Total Miles: 259.6
My feet seem to know where they need to go. Limbs move, trekking poles find their next position with a gentle clack against the rock, quads laden with lactic acid somehow swing each leg forward only to have the process repeat itself nearly 50,000 more times. I’m barely conscious of any of it, so much so that my mind—wherever it has wandered off to—only registers faint surprise at how any of this is happening at all.
Wracked with fatigue, I’m reduced to the simple repetition of motions my body has practiced over the past several weeks. There is hardly any thought at all in my head. It’s a blank, empty space that is left only to wonder what will happen if the instinctive movement of my body comes grinding to a halt. Somehow the sight of the trail, the poles in my hands, the pack on my back elicit a response to move forward that seems to overwhelm—thankfully—all other considerations, fatigue or otherwise. I am no better than Pavlov’s dogs.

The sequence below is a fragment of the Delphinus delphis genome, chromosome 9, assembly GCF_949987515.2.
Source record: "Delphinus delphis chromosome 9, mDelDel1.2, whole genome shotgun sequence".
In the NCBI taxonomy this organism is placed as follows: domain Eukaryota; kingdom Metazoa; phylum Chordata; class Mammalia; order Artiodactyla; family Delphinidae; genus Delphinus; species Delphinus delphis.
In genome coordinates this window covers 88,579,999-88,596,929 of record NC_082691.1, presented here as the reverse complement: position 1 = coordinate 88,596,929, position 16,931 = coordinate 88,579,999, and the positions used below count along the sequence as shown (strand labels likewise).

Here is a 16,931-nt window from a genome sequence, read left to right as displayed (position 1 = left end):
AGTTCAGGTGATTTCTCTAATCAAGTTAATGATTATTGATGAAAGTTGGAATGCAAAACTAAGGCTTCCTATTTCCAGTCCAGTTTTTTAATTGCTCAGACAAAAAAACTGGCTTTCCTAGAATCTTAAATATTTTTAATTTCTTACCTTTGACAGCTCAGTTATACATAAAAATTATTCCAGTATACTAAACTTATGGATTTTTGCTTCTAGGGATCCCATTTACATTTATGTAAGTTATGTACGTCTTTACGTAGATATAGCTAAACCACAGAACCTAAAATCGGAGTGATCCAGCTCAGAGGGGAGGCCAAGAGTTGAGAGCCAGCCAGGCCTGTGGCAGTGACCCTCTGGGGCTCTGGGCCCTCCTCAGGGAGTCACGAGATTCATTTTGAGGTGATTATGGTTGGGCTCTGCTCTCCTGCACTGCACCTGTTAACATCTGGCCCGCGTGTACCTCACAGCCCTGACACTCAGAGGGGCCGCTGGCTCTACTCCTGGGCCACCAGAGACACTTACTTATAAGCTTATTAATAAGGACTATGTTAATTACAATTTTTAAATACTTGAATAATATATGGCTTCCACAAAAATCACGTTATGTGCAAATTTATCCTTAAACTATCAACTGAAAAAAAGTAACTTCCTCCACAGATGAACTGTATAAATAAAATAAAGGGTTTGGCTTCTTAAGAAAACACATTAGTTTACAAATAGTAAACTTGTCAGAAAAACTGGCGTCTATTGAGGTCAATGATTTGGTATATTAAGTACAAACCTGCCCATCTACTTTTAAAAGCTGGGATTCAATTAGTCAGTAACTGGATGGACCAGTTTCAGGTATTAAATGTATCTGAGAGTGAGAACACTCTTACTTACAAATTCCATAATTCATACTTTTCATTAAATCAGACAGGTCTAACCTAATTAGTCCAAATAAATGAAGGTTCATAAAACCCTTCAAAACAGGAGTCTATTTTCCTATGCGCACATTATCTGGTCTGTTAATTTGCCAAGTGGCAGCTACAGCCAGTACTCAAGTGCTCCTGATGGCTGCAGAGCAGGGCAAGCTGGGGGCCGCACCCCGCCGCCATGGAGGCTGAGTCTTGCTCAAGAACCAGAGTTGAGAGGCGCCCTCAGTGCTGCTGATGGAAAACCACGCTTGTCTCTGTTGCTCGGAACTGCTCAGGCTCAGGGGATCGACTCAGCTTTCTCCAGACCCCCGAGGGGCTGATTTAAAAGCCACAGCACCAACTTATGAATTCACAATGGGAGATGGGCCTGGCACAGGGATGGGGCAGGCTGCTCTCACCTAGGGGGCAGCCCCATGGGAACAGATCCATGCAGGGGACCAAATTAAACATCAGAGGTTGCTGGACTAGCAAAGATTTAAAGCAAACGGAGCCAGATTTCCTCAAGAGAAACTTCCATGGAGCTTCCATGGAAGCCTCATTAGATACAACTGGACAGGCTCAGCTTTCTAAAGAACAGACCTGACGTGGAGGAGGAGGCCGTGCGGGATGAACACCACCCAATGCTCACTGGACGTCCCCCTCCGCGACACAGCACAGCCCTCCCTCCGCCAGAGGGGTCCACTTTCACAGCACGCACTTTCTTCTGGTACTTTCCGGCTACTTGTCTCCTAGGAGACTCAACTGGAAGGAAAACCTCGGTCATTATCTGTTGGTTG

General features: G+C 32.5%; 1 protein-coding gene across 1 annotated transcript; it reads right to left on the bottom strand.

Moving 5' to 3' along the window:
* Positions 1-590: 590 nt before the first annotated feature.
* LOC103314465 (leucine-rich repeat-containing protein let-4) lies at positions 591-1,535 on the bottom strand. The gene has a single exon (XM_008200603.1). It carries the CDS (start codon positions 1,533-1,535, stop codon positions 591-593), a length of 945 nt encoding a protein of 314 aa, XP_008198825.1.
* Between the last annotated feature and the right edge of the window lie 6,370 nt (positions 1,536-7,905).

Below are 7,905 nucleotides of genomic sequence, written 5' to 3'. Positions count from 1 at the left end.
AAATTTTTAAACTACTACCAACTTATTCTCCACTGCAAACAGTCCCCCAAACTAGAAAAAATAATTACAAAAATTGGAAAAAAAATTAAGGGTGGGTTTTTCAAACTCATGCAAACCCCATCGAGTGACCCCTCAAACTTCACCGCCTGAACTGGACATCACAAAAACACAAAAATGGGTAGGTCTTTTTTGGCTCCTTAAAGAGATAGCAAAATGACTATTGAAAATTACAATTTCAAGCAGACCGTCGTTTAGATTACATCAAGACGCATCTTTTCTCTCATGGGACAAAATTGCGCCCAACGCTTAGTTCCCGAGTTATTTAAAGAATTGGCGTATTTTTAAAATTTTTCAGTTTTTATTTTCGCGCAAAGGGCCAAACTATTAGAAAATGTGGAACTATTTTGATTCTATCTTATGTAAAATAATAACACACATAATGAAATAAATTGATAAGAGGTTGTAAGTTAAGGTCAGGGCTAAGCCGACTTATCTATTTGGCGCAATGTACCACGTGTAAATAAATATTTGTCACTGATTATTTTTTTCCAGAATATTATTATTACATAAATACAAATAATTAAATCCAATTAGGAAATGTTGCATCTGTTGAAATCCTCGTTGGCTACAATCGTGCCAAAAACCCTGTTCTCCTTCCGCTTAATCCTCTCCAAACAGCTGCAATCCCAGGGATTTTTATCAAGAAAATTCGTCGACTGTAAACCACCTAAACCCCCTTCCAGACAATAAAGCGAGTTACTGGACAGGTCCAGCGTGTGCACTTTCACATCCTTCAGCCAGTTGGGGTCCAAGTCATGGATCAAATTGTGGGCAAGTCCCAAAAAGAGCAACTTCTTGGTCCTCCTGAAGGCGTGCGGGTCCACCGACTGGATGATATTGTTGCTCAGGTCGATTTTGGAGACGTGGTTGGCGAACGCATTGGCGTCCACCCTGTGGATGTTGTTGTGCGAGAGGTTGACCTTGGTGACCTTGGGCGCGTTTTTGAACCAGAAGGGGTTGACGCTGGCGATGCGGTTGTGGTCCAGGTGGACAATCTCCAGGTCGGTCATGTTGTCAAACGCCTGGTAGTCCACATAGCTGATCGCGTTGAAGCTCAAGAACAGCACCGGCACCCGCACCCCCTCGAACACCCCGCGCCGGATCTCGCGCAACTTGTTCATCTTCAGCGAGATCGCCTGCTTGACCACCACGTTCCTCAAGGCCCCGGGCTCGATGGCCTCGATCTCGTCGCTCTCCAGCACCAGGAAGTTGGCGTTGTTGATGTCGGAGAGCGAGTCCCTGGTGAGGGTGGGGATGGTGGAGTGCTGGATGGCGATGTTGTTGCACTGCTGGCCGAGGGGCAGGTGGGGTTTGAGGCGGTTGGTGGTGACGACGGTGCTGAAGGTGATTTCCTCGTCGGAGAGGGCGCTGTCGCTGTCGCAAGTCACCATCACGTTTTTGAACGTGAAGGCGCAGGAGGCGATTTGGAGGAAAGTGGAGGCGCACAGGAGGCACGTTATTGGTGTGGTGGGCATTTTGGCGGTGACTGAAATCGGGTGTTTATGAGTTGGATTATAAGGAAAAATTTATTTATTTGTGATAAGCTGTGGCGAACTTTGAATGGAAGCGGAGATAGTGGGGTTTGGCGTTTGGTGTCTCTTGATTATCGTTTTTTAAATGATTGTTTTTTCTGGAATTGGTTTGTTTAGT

After another poor night of sleep and the effort spent yesterday, I woke to find lead bricks where my legs had once been. With even more climbing and descending on tap than the day before, and the prospect of late day rain, this was gonna be fun.
Up we went on our first climb to the summit of Mt. Belvidere where the fire tower and view east over successive waves of mountains, each a lighter shade of gray than the one nearer, was one we had all to ourselves.
Careening down and back up like a sickening rollercoaster, there would be no reward of another view to act as the carrot that might pull me along. The closest thing to the shot of adrenaline I needed was when we heard a rustling next to the trail of something larger than the squirrels and chipmunks we typically here darting to and fro. Moving deliberately and ultimately turning to climb upwards, there it was: a porcupine who seemed as content as a koala bear in a eucalyptus tree.
Not an hour away from where we’d planned to end our day, a light drizzle began to fall. So light, in fact, that under the canopy of hardwoods and hemlocks, you’d hardly know it was raining at all. Just as the rain began to quicken and penetrate the canopy to moisten the rocks beneath our feet, we’d arrived at Jay Camp, our home for one final night on the trail. The rain beats a scattered rhythm on the metal roof of the shelter, one that I hope will rock me into some much needed sleep.